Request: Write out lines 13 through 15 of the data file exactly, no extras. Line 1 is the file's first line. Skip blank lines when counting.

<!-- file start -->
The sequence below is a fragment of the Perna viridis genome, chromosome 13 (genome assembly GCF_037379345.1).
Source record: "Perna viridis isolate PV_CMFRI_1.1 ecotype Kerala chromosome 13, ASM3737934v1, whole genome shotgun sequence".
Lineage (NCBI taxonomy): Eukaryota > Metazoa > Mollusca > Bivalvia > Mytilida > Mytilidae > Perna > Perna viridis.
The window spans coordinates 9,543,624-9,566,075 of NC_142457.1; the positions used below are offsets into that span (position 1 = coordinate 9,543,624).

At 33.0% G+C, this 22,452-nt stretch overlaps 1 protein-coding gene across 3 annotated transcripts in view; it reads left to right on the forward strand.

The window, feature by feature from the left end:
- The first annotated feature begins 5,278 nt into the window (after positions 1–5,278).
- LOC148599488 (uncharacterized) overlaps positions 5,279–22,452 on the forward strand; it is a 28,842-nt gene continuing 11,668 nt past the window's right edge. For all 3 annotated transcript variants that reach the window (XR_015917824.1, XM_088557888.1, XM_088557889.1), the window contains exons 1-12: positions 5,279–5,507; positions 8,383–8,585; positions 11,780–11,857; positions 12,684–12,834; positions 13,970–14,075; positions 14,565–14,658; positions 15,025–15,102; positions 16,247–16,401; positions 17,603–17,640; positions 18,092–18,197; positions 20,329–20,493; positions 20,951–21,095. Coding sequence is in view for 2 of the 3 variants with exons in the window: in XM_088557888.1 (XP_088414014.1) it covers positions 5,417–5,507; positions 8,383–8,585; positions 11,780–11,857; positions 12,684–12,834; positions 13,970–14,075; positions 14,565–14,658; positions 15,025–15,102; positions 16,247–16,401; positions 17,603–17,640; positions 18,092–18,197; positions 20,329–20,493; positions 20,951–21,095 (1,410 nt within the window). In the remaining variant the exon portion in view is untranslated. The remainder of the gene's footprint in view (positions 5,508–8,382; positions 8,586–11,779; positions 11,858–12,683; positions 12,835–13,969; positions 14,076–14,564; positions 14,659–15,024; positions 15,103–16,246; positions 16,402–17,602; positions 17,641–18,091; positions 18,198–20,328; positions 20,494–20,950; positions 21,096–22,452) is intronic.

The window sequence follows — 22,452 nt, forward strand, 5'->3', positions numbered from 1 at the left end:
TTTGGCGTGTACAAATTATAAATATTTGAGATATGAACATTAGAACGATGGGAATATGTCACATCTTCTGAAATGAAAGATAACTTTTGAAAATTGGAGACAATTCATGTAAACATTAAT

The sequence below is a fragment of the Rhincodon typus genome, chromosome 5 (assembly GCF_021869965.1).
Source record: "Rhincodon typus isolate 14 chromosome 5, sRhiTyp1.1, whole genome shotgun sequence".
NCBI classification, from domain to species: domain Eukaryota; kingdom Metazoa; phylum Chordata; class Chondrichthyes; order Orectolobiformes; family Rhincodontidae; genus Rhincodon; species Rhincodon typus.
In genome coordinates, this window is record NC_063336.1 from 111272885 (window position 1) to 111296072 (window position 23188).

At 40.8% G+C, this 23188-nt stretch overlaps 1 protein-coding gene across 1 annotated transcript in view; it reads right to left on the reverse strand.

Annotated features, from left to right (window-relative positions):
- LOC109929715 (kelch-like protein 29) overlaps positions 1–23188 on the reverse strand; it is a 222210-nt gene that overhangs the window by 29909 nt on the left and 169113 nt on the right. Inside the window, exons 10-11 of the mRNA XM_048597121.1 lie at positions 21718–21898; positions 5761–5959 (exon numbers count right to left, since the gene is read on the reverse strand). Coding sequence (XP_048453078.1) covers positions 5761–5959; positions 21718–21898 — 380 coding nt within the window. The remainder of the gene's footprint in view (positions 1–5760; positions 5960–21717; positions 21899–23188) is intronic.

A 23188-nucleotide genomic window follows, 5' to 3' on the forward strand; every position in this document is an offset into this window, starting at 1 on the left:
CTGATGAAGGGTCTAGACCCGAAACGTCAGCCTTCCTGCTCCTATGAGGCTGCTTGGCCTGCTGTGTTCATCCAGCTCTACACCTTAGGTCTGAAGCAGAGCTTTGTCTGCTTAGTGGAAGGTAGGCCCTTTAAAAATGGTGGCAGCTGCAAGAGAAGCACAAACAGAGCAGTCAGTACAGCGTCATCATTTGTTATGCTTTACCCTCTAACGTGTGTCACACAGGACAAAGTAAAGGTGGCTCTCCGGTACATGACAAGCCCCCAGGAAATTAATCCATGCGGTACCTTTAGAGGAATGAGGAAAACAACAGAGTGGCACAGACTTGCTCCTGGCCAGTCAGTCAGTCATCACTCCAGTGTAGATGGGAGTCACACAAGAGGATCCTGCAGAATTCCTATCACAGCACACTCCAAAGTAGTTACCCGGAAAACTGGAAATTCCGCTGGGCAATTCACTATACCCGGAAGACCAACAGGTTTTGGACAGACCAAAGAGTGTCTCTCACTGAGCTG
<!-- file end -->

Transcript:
NCBI classification, from domain to species: domain Eukaryota; kingdom Metazoa; phylum Chordata; class Chondrichthyes; order Orectolobiformes; family Rhincodontidae; genus Rhincodon; species Rhincodon typus.
In genome coordinates, this window is record NC_063336.1 from 111272885 (window position 1) to 111296072 (window position 23188).

At 40.8% G+C, this 23188-nt stretch overlaps 1 protein-coding gene across 1 annotated transcript in view; it reads right to left on the reverse strand.